I agree. I bought a Ryobi 18v battery powered miter saw a long time ago. The thing is indestructible and keeps on going. It is pretty handy not to have to run a power cord and the miter saw has plenty of power. I pretty much have the entire line of Ryobi power tools. They again are pretty much indestructible. I have dropped them several time off of a 6 foot step ladder on to concrete without any problems. A lot of the contractors have gone to using Ryobi in Michigan. Even if you have to replace the tool, you can do it almost 3 times and come out ahead of what you would pay for a major brand name. I have driven lag bolts all day long with both the Ryobi drill and impact driver and have drilled all kinds of holes for running wiring. Also, the drill works great with a hole saw or mixing paint. I know there are people who put the Ryobi brand down but this is the same company that makes Rigid and Milwaukee. BTW, they are on sale at the big orange this weekend. I first bought Ryobi when I went to replace the batteries for my Dewalt drill and found out I could buy the whole Ryobi starter set for the price of one Dewalt replacement battery. I am not going to pay that kind of price for a fancy Black and Decker battery for a drill that has plastic gears inside and is known for transmission problems.
macfan is offline  
post #27 of 45 Old 06-15-2012, 10:24 AM
AVS Special Member
 
aaustin's Avatar
 
Join Date: Dec 2010
Location: Upstate NY
Posts: 1,226
Mentioned: 0 Post(s)
Tagged: 0 Thread(s)
Quoted: 0 Post(s)
Liked: 32
Quote:
Originally Posted by BroncoSport View Post

Amen to that! My DeWalt driver will pull lag bolts into a 4x4 deck post, super quickly! (and snap off the heads if you aren't carefull) smile.gif

No need to countersink screws with the impact! I swear that mine will send the screw all the way through the board if you keep going. biggrin.gif

The Austin Home Theater:
A DIY high school project (now complete and being enjoyed everyday)

aaustin is offline  
post #28 of 45 Old 06-15-2012, 10:27 AM
Advanced Member
 
advertguy2's Avatar
 
Join Date: Jan 2006
Location: Oakville, Ontario
Posts: 523
Mentioned: 0 Post(s)
Tagged: 0 Thread(s)
Quoted: 0 Post(s)
Liked: 10
Quote:
Originally Posted by BIGmouthinDC View Post

Then I suspect you've never screwed 3 1/2 inch deck screws with a quality impact driver because there is a HUGE difference,

Au contraire Monsieur Grande.... cool.gif I've driven thousands of 3" screws (I assume deck screws are the same as construction screws etc...) with my impact when sistering joists, installing subfloor, walls etc... When I switch to my drill, it's pretty much just as effortless, but without the noise. I'm just saying that an impact driver isn't "necessary" if you have a good cordless drill. Better to get another tool in the mean time. If I had to choose between a cordless drill and a driver or a cordless drill and a circ. saw, I'd go drill and saw. Good quality basics is all I'm saying.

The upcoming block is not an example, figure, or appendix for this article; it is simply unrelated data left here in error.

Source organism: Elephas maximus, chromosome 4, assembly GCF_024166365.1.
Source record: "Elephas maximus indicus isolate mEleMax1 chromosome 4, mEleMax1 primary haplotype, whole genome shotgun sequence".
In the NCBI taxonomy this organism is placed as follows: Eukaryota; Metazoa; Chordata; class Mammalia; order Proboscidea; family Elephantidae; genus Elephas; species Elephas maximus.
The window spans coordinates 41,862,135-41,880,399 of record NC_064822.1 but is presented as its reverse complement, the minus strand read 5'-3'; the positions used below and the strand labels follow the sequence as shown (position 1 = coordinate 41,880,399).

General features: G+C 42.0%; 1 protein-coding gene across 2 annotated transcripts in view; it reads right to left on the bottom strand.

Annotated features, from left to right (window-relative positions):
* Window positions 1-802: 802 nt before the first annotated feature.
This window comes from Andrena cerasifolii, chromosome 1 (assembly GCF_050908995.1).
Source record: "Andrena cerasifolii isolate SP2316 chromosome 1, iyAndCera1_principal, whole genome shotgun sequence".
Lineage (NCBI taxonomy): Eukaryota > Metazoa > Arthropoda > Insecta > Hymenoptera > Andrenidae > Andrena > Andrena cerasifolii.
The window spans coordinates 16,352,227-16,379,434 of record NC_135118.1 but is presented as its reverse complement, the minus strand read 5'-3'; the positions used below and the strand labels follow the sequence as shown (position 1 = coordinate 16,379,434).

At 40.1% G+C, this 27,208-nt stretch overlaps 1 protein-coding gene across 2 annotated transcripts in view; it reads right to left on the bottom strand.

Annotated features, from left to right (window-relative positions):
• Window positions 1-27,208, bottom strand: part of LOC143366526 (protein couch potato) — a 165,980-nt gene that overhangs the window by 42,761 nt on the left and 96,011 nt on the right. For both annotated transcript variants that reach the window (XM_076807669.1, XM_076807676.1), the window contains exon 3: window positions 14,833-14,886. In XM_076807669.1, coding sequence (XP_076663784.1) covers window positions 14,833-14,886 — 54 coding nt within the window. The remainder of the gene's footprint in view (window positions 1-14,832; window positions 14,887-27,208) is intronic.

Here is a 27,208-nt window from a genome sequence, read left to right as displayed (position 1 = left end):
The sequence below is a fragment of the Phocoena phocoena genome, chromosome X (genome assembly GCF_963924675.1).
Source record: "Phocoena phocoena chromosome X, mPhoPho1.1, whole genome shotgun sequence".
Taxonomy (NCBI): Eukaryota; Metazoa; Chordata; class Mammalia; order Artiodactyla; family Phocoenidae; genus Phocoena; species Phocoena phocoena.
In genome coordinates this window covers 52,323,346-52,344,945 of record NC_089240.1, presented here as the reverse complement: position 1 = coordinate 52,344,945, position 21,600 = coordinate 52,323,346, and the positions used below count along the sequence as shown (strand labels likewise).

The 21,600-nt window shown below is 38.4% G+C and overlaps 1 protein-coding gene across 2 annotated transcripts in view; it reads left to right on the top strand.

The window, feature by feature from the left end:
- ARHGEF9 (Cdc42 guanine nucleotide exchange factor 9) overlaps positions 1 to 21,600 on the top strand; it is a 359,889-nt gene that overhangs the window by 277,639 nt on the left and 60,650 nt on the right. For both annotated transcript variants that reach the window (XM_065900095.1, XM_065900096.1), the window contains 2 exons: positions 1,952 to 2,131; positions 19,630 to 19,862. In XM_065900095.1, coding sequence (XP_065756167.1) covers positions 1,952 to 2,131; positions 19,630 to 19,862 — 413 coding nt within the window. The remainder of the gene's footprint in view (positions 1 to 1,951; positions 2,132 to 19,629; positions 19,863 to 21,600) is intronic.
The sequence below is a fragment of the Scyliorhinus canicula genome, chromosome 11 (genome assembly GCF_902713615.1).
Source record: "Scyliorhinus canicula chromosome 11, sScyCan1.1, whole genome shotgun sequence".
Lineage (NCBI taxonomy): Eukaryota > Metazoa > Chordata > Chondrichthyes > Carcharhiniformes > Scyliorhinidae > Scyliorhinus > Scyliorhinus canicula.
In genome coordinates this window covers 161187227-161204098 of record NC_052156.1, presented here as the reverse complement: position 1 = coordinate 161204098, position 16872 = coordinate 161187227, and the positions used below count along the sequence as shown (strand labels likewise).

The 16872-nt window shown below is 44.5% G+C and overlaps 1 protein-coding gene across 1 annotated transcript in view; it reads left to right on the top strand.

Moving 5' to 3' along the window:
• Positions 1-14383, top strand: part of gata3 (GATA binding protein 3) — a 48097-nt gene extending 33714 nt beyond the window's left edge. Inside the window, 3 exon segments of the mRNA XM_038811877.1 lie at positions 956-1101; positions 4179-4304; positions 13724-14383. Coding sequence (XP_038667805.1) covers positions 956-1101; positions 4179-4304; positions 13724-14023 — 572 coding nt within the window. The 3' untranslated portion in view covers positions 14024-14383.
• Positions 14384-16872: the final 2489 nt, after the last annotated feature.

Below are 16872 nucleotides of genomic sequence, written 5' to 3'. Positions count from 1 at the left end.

advertguy2 is offline  
post #29 of 45 Old 06-15-2012, 07:35 PM
AVS Special Member
 
J_P_A's Avatar
 
Join Date: Dec 2008
Location: L.A. - Lower Alabama
Posts: 4,116
Mentioned: 0 Post(s)
Tagged: 0 Thread(s)
Quoted: 244 Post(s)
Liked: 254
I actually bought that Ridgid combo pack yesterday. My 10 year old Dewalt drill doesn't seem to make it as long between charges, and I've got a few projects coming up (yeah, I'm trying to convince myself, not you guys rolleyes.gif). I tried out the impact driver, and it is nice. It's also louder than I expected, but I use ear plugs most of the time anyway. I can see where it will be really nice for driving screws at odd angles where you can't really get behind it, or driving screws into hard lumber.

However, now that I've got one, I'll second what advertguy2 said. If you've already got a cordless drill, you're probably better off putting your money into another tool. If you don't have a cordless, I'd spend the extra $50 or so and get the combo pack with the drill and the impact driver. It's hard to argue with a cordless being at the top of the list of must haves, and the impact driver is a nice bonus!

Dude, are you made of leprechauns? Cause that was awesome!

The Plains Theater Has Begun
J_P_A is offline  
post #30 of 45 Old 06-16-2012, 12:05 AM
AVS Special Member
 
olyteddy's Avatar
 
Join Date: Oct 2005
Posts: 3,278
Mentioned: 0 Post(s)
Tagged: 0 Thread(s)
Quoted: 92 Post(s)
Liked: 209
Quote:
Originally Posted by NickTheGreat View Post

I really think a miter saw would be worth it for something like this. Circ saws and sawzalls are nice and all, but if you're cutting much to length, the miter saw would be so much easier (and more accurate) that it'd make you mad eek.gif
Easier? Perhaps. More accurate? That depends on who's putting the 'Skil' in Skil Saw...I can cut 45s and 90s all day with my 6.5" DeWalt Cordless and a speed square for a guide. wink.gif
olyteddy is offline  
Reply Dedicated Theater Design & Construction

User Tag List

Thread Tools
Show Printable Version Show Printable Version
Email this Page Email this Page


Forum Jump: 

Posting Rules  
You may not post new threads
You may not post replies
You may not post attachments
You may not edit your posts

BB code is On
Smilies are On
[IMG] code is On
HTML code is Off
Trackbacks are Off
Pingbacks are Off
Refbacks are Off